Drop Service: The New Money Maker for Digital Entrepreneurs

Darius Gaynor entered the world of “drop-in service” a little over a decade ago, when he was looking to make money online so he could quit his “cabin” job at a casino resort in Pennsylvania. Having achieved this, he said two years later that he then made a six-figure exit from the work that he built on this little-known practice.

Projection service includes reselling digital services, such as marketing, copywriting and creative work. Individuals act as online ‘brokers’, outsourcing clients’ projects to freelance online translators, and monetizing their profit. Over time, digital entrepreneurs can become the face of agency-style organizations, employ independent contractors, partner with white label providers (companies that sell rebranded services or software) and eventually hire employees.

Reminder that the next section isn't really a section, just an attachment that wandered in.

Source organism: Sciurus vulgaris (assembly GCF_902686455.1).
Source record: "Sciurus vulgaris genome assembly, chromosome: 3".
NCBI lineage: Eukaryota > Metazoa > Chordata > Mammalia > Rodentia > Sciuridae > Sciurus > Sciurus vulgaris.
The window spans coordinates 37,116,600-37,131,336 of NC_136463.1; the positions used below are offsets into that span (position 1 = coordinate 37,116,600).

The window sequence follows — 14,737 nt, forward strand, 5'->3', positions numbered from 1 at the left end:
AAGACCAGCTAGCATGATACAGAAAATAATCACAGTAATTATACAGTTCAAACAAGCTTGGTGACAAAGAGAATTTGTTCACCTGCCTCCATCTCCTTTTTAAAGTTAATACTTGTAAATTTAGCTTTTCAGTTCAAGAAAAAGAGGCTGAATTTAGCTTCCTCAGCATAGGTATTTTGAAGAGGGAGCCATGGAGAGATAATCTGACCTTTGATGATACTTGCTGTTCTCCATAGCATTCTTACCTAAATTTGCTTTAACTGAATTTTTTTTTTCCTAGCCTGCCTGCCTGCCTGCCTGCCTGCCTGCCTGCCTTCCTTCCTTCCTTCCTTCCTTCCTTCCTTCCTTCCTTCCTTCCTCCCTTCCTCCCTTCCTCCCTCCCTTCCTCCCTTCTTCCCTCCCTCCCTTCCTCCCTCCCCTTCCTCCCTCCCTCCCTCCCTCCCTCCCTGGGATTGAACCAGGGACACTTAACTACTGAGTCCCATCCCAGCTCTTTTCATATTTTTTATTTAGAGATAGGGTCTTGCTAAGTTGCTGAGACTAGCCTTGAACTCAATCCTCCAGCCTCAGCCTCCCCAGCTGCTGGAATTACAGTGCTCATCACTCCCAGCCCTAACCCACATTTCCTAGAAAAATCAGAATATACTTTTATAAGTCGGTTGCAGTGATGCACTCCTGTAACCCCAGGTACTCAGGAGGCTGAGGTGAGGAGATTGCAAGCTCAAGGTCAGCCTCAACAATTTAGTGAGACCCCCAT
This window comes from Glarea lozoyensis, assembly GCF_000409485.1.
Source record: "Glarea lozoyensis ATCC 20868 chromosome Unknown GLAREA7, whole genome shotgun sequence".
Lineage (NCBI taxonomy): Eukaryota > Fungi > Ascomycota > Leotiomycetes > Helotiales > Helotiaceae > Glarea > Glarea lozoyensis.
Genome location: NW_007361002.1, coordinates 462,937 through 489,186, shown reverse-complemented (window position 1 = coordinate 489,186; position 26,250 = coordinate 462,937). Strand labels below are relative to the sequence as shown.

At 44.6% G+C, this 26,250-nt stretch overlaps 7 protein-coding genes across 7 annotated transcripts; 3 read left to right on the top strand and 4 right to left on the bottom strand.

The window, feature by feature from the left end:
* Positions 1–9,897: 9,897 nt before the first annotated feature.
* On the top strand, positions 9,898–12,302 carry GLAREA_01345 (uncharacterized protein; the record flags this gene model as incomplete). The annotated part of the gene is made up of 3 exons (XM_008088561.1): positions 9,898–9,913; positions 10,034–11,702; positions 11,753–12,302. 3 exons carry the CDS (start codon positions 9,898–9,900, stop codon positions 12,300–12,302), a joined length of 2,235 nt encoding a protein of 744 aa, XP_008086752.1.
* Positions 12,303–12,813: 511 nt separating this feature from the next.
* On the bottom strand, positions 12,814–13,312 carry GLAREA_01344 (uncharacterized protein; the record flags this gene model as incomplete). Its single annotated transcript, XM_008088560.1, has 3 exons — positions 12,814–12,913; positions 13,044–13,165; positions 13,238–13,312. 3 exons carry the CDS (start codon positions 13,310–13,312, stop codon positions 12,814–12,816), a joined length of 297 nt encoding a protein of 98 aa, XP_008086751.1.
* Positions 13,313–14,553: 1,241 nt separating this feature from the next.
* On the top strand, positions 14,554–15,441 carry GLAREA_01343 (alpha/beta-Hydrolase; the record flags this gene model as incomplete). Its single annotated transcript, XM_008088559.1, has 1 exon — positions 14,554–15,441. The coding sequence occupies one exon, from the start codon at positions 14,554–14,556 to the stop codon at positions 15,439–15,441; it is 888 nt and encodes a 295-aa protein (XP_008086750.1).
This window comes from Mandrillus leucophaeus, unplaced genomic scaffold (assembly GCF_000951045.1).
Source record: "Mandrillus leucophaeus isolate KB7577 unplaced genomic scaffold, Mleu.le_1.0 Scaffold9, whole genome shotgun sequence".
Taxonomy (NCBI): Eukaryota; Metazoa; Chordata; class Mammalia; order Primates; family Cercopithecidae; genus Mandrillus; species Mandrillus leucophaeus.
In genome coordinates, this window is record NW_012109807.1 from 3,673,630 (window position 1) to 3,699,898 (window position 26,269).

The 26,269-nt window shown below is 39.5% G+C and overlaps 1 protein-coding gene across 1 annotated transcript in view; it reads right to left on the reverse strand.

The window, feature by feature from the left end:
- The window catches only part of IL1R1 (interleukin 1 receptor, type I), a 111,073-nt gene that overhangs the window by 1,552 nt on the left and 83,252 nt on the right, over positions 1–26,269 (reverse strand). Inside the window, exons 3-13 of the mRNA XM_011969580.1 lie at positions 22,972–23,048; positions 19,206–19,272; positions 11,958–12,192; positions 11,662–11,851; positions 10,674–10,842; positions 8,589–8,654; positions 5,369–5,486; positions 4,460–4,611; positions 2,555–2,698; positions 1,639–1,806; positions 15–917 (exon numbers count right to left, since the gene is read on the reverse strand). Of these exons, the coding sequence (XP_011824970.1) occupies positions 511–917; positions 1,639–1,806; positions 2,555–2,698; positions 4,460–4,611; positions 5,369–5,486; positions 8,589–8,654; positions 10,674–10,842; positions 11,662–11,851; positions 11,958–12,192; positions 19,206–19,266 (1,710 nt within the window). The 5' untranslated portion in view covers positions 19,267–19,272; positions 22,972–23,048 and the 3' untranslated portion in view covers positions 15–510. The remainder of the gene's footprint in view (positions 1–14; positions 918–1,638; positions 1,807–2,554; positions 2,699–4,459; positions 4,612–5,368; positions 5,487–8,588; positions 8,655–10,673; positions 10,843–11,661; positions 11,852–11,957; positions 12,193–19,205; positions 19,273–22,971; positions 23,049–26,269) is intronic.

The name of the term is a gouging of an e-commerce trend called “drop shipping,” in which online storefronts do not keep inventory themselves, but rather order products from third parties to be sent directly to customers.

Gaynor started helping crowdfunding campaigns with marketing and PR, finding freelancers on Fiverr, an online service marketplace, and a platform now called Upwork. “At first, the struggle was just getting clients. Then I learned how to build rapport with people. I learned how to improve these sales opportunities,” he says.

Since then, the 34-year-old has moved to Florida to spend more time with his parents, and says he’s making an average net income of $22,000 a month from his latest service venture. SumoGrowth, which specializes in search engine optimization and finding potential clients. “I just love digital services because there’s more to the top than to the bottom.” He believes that the higher your fee, the more your services will be considered excellent value.

Gaynor says the drop in service has enabled him to work remotely and changed his future prospects. “Financially speaking, it allows me to have more income to invest in building wealth.”